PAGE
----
And so began the best work month I had at that soul trap. See before entering coms I was a salesman in aged care, and a pretty good one at that. And you know that stereo type of old people talking for eternity and beyond? Its a stereotype for a reason. Each morning I would log in, volunteer for the aged clientele campaign (which was easy because they were normally the hardest people to convert, fearful of scams, technology and such, so not many people wanted to do it) And then I would start to chat.
See when speaking with the elderly all it takes is a well placed poke or 2 and you can literally have them speak for hours. So for the next month, I took 2 - 4 calls a day... keep reading on reddit ➡
Not just zoom, most other softwares/apps have this “push to talk” feature. This will make sure that you explicitly press and hold a button of sorts to unmute yourself - reducing the chances of leaving yourself unmuted without your knowledge.
I have worked at a suicide hotline for about 2 years now and I have found that there are many misconceptions about suicide and crisis hotline workers and volunteers. I can’t speak for every organization, but I hope that I can address a few of the general concerns that I see now so that you feel more comfortable calling.
“Why did I get put in a queue? Do they not care that I’m about to kill/hurt myself?” We absolutely DO CARE! Please, please stay on the line. At my organization, when you call you first talk to a “crisis screener” who’s job it is to take down whatever information you want to give them and then send you to one of two queues. One queue is for people actively wanting to commit suicide and the other is for people in general crisis but not suicidal. This is where some people get stuck on hold for a while because we are actively taking calls from the queue as they come in. Every night is different and every shift is different. Sometimes I’ll get 3 calls in 4 hours and I can really take my time with each person. Other times, we have 10 people waiting in the queue but I still want to give each person their respective time to de-escalate. We can also see if someone has dropped from the queue and it always makes me sad to see that someone hung up. I want to talk to you. We all want to help.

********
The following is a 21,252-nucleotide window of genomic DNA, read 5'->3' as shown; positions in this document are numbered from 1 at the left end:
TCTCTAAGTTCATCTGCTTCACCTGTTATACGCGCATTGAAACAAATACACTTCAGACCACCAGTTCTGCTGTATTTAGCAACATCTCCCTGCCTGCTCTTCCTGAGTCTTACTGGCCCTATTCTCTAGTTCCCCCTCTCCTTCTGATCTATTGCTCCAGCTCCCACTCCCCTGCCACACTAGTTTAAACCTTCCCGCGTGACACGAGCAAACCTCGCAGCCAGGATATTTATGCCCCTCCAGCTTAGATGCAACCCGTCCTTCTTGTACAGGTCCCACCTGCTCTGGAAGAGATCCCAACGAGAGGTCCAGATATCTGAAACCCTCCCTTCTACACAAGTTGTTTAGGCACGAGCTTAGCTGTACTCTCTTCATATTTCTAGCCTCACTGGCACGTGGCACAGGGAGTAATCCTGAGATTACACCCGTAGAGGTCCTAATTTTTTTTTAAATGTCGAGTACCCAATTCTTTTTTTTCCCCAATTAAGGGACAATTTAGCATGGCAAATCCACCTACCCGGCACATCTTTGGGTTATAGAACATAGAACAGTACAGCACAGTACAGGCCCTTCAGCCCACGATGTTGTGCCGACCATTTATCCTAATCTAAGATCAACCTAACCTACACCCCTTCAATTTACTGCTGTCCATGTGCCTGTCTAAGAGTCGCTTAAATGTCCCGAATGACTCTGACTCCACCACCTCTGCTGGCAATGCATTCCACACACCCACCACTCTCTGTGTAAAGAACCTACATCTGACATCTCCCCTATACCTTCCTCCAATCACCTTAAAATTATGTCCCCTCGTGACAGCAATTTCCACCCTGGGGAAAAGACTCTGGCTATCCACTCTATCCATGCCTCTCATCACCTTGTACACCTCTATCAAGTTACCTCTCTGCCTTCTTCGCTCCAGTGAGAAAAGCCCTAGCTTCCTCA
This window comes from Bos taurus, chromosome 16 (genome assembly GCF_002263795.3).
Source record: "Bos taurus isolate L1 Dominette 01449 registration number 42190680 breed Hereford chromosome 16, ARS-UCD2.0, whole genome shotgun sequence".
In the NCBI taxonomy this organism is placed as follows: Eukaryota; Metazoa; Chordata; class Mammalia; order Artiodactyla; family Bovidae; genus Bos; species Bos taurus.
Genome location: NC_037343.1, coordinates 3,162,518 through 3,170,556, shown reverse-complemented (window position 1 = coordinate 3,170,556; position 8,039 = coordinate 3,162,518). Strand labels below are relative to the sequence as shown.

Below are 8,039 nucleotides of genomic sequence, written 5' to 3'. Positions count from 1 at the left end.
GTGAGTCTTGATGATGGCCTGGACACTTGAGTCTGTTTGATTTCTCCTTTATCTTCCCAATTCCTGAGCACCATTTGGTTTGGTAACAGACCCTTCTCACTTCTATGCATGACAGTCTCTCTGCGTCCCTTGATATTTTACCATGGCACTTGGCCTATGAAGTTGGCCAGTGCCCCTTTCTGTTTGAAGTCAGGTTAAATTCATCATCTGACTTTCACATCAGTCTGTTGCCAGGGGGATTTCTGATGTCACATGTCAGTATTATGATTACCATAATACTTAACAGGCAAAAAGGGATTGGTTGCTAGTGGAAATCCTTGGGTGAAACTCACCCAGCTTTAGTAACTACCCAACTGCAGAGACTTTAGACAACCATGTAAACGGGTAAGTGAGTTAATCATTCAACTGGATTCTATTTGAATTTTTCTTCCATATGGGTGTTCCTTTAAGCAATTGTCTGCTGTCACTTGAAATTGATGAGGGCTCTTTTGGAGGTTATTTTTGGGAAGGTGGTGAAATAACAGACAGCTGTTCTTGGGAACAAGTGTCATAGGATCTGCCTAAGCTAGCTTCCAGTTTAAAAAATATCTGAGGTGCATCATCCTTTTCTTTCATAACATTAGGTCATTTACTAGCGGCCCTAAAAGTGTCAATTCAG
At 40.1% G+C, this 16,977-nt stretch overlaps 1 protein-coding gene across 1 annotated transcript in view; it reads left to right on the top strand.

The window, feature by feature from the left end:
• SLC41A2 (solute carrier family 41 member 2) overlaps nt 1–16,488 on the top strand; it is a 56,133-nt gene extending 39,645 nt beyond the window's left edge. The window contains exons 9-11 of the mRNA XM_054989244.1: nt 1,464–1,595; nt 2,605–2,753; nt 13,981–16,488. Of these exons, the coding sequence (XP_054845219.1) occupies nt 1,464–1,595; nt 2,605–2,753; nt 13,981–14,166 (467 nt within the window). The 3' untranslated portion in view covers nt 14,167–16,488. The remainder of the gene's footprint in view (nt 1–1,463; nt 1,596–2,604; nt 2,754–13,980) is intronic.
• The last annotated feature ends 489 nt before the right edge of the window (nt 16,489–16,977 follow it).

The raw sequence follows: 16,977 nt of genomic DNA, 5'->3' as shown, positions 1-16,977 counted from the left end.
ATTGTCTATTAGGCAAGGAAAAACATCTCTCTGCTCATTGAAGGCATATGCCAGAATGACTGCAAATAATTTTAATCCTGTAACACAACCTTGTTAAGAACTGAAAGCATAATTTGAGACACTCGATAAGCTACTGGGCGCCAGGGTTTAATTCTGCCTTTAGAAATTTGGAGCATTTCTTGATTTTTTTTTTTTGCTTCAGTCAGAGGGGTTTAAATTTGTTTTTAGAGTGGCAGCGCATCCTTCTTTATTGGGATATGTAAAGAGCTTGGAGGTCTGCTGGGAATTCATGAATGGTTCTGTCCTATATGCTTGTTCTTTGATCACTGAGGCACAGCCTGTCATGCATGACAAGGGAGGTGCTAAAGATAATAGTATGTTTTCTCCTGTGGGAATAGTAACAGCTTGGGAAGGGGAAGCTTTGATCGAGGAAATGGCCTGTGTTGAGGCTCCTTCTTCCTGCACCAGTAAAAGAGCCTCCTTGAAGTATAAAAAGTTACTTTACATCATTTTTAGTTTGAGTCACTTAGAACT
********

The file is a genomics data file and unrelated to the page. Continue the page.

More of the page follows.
“Workers just talk from a script so there’s no point in calling”. This is absolutely not true. When you talk to me, I’m given a blank notepad and that’s it. Through extensive training, we learn about ways to help you de-escalate your thoughts, open up and feel comfortable, and help you specifically identify what you are feeling in a crisis moment. Our onboarding teachers really focused on how every caller is different and every situation is case-dependent. I would never boil down your experiences to a script.
“I don’t want to call again tonight because I’ve already called once and I’m going to bother them”. Please feel comfortable calling as many times as you need if you are in active crisis. Most likely you won’t even be talking to the same phone worker as everyone goes into the same queue. I would say about 50% of my calls are people who I regularly hear from every day/week - they say their name or I recognize their voices. 20% are likely callers who have already called once in the night and need to talk again. This is perfectly fine and I’m happy to explore what worked for you last time you called and what can work again this time